Framing Britney Spears review: a searing paean to America’s sweetheart
In 2007, a year before Britney Spears’ very public breakdown – in which she shaved her head, lost custody of her two children and attacked paparazzi with an umbrella – she released a single, Gimme More. It was a hit, as everything she released tended to be. But there was a macabre bite to the song that few took seriously enough: in it, Britney, who’d been hastened along to superstardom by her parents, sang of the chokehold of fame – life at the ‘centre of attention’, with nothing but mouths all around.
This much-hyped documentary made by the New York Times tells Britney’s story, from her years at the Mickey Mouse club to today, in which she lives in a twilight of alleged captivity. The film starts and ends with the slightly creepy #FreeBritney movement, made up of overgrown fans who believe she should be allowed to live independently, and who pore over her every befuddling Instagram post for clues about her wellbeing. Since 2008, Britney’s financial affairs and medical treatment have been controlled by other people, particularly her father, Jamie, for reasons not fully in the public domain.
The documentary itself is functional: a blank slate for the Gospel of Britney; at times an unimaginative cuts job. But it works because the subject matter is so compelling and Britney such a charming, confusing figure. Her rise to fame may have felt abrupt to her – in an interview in the late nineties, she admitted she found her sudden celebrity status ‘weird’ – yet the documentary reminds us that she’d had her shoulder to the wheel since she was a kid, growing up with nothing much in an unremarkable town in the Bible belt.
Britney was associated with sex from the beginning of her career, from that first disturbing music video for …Baby one more time, in which she strutted and twirled alluringly in a school corridor, pigtails swinging, skirt only just decent. In this film, she emerges as a canny marketer of her own burgeoning sexuality – drenched hair, top cropped – but as a victim, too. Footage of a talent show when she was 10 shows her warbling away in an eerily mature voice until a lecherous TV presenter asks if she has a boyfriend – and if not, whether she’d consider him as a suitor. The guy looks about 60.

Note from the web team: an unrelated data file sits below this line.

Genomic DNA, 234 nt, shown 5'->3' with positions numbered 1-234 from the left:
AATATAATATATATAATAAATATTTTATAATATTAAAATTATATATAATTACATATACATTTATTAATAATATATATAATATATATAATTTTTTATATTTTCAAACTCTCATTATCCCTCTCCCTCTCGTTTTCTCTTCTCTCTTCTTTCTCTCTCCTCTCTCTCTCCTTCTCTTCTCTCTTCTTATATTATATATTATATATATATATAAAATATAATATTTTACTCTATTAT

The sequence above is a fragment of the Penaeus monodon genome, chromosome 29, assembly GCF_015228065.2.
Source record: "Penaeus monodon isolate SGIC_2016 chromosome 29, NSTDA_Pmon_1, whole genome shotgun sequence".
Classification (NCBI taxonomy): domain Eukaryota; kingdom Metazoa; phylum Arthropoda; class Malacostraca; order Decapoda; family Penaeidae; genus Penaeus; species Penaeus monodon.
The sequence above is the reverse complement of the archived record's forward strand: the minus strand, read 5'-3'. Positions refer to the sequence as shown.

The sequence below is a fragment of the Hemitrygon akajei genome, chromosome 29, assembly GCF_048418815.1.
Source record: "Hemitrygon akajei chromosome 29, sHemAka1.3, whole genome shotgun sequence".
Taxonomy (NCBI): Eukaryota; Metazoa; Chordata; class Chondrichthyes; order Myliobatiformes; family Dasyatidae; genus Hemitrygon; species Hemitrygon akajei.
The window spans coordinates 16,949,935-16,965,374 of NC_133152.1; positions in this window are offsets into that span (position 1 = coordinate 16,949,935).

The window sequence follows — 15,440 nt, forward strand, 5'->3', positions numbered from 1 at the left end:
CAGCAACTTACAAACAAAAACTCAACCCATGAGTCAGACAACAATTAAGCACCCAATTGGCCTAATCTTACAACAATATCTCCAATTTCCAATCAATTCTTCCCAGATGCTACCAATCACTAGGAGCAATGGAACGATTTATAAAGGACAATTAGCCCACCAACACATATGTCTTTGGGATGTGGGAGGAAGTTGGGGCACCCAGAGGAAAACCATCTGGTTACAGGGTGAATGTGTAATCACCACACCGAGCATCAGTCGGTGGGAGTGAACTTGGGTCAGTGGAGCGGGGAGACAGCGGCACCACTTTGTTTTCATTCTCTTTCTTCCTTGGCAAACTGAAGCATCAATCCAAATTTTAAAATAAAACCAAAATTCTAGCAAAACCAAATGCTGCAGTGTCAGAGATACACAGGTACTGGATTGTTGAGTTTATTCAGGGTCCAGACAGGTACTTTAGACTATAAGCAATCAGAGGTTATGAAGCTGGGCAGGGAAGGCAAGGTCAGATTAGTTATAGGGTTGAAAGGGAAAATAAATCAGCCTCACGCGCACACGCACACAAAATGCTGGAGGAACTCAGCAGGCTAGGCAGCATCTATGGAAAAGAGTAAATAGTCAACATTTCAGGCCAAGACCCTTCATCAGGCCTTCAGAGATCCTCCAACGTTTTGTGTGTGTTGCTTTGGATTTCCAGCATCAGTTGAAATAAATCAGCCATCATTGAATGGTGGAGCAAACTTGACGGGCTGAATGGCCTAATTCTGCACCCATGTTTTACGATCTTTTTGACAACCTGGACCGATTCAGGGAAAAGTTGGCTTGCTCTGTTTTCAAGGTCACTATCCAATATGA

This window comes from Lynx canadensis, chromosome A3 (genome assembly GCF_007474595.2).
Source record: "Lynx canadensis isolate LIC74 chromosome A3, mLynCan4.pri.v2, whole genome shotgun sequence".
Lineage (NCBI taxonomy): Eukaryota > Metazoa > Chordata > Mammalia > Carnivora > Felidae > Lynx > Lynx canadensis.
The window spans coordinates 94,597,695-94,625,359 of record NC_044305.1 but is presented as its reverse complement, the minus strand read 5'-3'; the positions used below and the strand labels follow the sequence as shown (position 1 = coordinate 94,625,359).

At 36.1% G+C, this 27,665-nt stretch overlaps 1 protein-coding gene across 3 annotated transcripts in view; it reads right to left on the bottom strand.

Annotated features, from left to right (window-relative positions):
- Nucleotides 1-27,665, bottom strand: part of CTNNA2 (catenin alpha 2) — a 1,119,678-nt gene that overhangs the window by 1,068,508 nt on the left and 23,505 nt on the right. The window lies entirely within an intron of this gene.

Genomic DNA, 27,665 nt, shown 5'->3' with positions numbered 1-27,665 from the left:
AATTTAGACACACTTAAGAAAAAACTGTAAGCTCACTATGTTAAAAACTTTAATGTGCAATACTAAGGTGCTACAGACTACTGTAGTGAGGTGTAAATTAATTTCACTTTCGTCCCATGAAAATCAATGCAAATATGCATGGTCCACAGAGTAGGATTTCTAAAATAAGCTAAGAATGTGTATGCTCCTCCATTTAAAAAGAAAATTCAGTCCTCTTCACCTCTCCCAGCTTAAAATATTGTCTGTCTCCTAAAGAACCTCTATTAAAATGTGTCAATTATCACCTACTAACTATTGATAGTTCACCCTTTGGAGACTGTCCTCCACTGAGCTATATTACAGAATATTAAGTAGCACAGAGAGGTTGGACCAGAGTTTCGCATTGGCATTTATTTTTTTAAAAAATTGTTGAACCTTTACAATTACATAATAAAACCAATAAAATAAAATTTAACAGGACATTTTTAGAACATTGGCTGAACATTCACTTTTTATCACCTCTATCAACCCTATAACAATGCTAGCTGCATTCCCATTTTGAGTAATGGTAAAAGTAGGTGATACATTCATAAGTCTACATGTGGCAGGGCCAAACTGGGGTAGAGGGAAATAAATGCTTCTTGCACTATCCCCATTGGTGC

Worse questions were to come: another TV host a few years later asks Britney, now an established pop star, about her breasts. It wasn’t just oily men slinging her offensive humdingers: women in the media were ruthless too. In an interview in 2004, Diane Sawyer interrogated Britney about her relationship with Justin Timberlake, demanding what she’d done to break his heart. But Timberlake was no angel: he weaponised their breakup, using it to titillate one of his early music videos (Cry me a river), and when asked on air whether he’d ‘f**ked’ the famously virginal Britney, he guffawed a seeming affirmative. Bros will be bros.
The most infuriating parts of the film chart her relationship with the paparazzi, which has Diana overtones. Initially Britney twinkled for them, seeming to enjoy the reliability of the photographers’ devotion. But love gradually turned to hate. A revealing interview with a former pap shows that many who tormented her are still in denial about the responsibility they bear for her downfall. That blame needs to be shared around: we all marvelled at the ‘Bald Britney’ pictures; we all joined in as she was condemned for being a bad mother, for making poor choices in love, for getting tattoos and not wearing pants.
The film isn’t long – a little over an hour – but it’s a sobering reminder of the absolute trash young women were made to eat in the noughties, an era now remembered with bizarre nostalgia as a time when nothing much was happening, bar a war far away. For women like Britney – and Lindsay Lohan and Paris Hilton, whose heavily-photographed night out together was bitchily dubbed the ‘Bimbo summit’ by the New York Post – a private war was waging: for a life free from lechery, judgement and the predatory appetites of strangers all over the world.
Framing Britney Spears is available on-demand on Sky Documentaries and NOW TV.